Tuesday, 28 April 2009

Que mariachi!

It was a bit of a culture shock coming almost directly from Vienna, which has brilliant airport transport options, to JFK on Sunday. My comments on my personally selected transport options will give creative readers inspiration of appropriate adjectives to use.

Train 'service' in NYC is complicated at best and useless at worst. Why on earth would you have trains that show stop(s) on the map but which don't stop there at all, or only stop there going either uptown or downtown? How are intruders to this planet supposed to glean this useful information without becoming telepathic? Additionally, trains do not appear to be terribly disabled/handicapped (whichever term the reader's culture deems to be momentarily PC) friendly in this city. I have discovered only one elevator/lift in the past two days, entirely by accident -- and that smelled strangely of unpleasant things and was approximately the size of an upright coffin.

Since I had luggage and also because I didn't anticipate being able to haul said luggage up 3 flights of stairs (IF the damned train were to actually stop where expected), I made the seemingly intelligent decision to book to shuttle to Lower Manhattan, based on Expedia's marketing to idiots (me), the fabulous fare (£19) and the promise that I would be delivered to my hotel destination within 30 minutes or so. (HA!)

The above assumptions become roll-on-the-floor-until-you-have-an-accident-funny when one realises that my journey from the airport to my hotel took approximately 1/3 of the flight time from London Heathrow to New York.

My flight arrived at 11.50am, 20 minutes ahead of Virgin's scheduled landing (woo hoo, right? wrong.). Immigration, customs, baggage claim, blah, blah took maybe 30 minutes. After following non-existent signs and directions and then being directed by one SuperShuttle driver who was wasting time holding his vehicle at the curb to the desk inside, where one 'makes a reservation' to go with the reservation one already has (don't ask), I was finally yelled at at 1.13pm and led like the naive child I am to my sweaty doom.

We left Terminal 4, with me sitting in the front seat as the sole passenger and the first passenger and with effusive apologies for the air conditioning being 'broke'. No worries. We headed out of the airport, but then at a logical junction to head to the City, we made a series of turns following signs saying, 'Back to Terminals'. (sigh. perspire.). But, patience is next to godliness or madness or apathy or something.

Might I mention that Sunday was a record-breaking day for the thermometers -- the record of 88*F was set in either 1942 (according to the shuttle driver) or 1982 (according to a high school counsellor yesterday). It was 96*F on Sunday. And there was Spanish plinketty music on El Radio. Que bueno.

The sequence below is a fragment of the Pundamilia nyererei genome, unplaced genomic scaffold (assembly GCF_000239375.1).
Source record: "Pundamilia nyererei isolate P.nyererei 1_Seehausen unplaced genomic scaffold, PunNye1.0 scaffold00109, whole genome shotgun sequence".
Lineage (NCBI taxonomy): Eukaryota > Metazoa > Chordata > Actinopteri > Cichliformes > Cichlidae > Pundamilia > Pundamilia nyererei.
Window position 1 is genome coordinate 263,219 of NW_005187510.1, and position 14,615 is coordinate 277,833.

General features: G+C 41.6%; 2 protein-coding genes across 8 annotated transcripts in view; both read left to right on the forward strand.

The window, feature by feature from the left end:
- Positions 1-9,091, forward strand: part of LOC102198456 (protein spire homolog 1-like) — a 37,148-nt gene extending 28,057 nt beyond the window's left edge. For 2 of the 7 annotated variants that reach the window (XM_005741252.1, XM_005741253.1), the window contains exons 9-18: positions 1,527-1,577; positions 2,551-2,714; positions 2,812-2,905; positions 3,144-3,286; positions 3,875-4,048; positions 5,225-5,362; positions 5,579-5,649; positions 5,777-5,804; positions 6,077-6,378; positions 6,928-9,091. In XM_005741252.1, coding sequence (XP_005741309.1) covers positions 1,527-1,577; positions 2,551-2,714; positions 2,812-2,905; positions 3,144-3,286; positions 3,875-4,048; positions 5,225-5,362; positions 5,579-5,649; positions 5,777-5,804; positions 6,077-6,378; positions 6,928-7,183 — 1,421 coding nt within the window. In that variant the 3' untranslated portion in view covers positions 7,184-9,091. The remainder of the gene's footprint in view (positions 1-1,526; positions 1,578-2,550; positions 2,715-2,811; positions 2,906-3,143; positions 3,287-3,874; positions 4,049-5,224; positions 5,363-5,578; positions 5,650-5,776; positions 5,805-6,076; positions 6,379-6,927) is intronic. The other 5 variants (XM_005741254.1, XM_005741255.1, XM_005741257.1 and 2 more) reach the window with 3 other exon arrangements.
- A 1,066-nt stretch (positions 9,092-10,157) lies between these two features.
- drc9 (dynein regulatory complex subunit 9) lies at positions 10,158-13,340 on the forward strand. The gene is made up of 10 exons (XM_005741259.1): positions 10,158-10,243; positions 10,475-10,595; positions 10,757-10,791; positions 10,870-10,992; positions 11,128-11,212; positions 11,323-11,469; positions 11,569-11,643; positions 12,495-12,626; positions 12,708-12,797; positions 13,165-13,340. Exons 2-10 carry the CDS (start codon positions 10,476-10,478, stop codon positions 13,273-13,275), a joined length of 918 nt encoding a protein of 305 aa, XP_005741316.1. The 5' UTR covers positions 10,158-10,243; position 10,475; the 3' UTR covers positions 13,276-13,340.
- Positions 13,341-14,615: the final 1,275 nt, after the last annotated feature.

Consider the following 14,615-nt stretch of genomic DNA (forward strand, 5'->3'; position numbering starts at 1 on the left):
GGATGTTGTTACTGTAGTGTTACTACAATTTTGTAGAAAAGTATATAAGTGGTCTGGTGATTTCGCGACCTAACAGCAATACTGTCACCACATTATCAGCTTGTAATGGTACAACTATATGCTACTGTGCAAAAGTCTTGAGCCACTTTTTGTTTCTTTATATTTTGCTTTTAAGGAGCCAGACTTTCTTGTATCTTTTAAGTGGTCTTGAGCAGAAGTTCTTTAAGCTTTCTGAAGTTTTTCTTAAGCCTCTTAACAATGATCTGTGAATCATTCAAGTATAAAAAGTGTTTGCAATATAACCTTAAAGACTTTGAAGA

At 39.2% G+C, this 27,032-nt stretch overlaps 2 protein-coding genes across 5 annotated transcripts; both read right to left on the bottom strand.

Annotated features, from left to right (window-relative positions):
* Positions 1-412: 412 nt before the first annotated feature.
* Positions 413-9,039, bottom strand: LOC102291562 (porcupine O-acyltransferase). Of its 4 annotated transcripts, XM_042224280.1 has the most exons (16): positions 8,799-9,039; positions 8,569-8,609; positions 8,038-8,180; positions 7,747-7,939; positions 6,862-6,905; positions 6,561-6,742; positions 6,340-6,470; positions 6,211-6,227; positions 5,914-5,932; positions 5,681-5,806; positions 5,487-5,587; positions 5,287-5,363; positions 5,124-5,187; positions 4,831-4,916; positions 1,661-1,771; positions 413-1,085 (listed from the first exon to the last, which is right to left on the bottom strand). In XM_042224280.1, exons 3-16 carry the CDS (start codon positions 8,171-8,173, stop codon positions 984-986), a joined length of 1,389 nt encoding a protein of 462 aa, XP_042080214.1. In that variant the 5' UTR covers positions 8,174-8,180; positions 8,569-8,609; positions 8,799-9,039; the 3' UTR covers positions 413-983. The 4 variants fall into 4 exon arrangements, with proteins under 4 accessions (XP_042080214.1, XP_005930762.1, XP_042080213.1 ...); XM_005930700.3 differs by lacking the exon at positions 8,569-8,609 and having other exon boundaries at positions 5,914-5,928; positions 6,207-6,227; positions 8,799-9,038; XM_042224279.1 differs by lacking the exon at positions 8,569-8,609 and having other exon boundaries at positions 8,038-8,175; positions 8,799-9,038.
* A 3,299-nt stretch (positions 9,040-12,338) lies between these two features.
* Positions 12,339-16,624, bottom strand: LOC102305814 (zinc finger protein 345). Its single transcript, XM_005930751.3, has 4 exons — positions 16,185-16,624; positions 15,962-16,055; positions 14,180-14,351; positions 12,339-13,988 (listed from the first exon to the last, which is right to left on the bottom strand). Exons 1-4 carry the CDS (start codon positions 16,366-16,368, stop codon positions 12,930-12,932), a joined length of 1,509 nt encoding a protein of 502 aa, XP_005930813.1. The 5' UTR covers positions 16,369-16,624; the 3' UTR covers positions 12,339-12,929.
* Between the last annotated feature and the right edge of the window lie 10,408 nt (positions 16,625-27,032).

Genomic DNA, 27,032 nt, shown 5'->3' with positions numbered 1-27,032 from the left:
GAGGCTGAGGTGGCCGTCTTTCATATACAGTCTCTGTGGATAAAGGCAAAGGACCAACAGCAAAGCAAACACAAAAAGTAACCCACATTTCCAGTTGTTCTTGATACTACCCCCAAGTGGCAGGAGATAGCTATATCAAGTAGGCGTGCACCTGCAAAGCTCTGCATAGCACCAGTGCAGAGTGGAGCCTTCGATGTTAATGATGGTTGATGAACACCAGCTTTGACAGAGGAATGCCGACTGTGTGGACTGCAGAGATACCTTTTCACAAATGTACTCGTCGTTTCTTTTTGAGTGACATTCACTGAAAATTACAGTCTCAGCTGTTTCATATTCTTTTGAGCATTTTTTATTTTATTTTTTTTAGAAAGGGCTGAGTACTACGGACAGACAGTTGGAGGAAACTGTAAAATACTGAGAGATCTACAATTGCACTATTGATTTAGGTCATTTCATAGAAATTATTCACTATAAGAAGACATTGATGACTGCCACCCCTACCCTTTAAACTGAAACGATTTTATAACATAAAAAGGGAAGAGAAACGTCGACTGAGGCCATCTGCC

We drove to Terminal 2. One passenger got in. Turning off at the last minute once more (curses!), we headed to Terminal 8. Two passengers got in. (each pickup taking between 5-9 minutes of good perspiration time.)

From here, we headed to Terminal 3, where an unfortunate couple were added to the sauna in the back. And then back to Terminal 4 for two extremely dawdly people with ginormous backpacks (I would venture to stereotype yuppie American or Australian). Note: by this point, we are one hour from the time that I (yo, moi, je) left flipping Terminal 4. ...and then we head back to Terminal 8. Since the van was only a 10-passenger vehicle, we could only cram two of the three people.

Then we could finally breeze down the highway to reach the traffic jam and inch our way through bumper-to-bumper cars, road closures, detours and dodgy back streets to Manhattan -- ay-yai-yai-yai all the way. Where we sat in traffic. And more traffic. And then a lady in the back started getting heat sickness and retching.

By 3.00, it was all just too much and it appeared to better to try my luck on foot/subway/taxi, and no plinketty-plinketty music. From Broadway in the 40s to the WTC (the Millenium Hilton across the street from the site) took only 30 more minutes. And then I had to have some sushi from The Amish Market.

There is a flag in the lobby which flew on Tuesday, September 11, 2001 and which employees rescued when the hotel re-opened. It is smudged and the stars are grey and there are tatters in it.

Oddly, there is an old, old cemetary right across the street from the site.

1/2 a block down is the WTC cross.

Today's amusing anecdote relates to the repeated instructions from various people to 'Be Careful', 'Take care of yourself', 'Don't eat Mexican food', 'Don't visit a swine farm' and 'Run away from sneezing Hispanic peoples'. As helpful as these recommendations were, it was just impossible to decide upon action when a 3-Mexican mariachi band approached my seated position on the 1-Train this morning and set up shop 3 inches from my left elbow. There was a guitarist, an accordian-player and a banjo (he was the guy with the collection hat, so I didn't examine his musical talent closely).

I would have tried not to breathe (as one might not know when this group had last visited their homeland), BUT all my psychic energy was taken trying not to guffaw loudly. Having photographic evidence would have been best but then they would have wanted paying, and besides my stop was next.

After a good but unproductive meeting, and trying to get back on trains that don't go in the direction from the same station of debarking and trains that one has to ride in the far front or far back if one needs must change and get on the train at the next station going in the correct direction, I had to have some more sushi from the Amish Market.

And after 2 more meetings this afternoon, I had to stop and get some sushi for dinner.

It is still hot.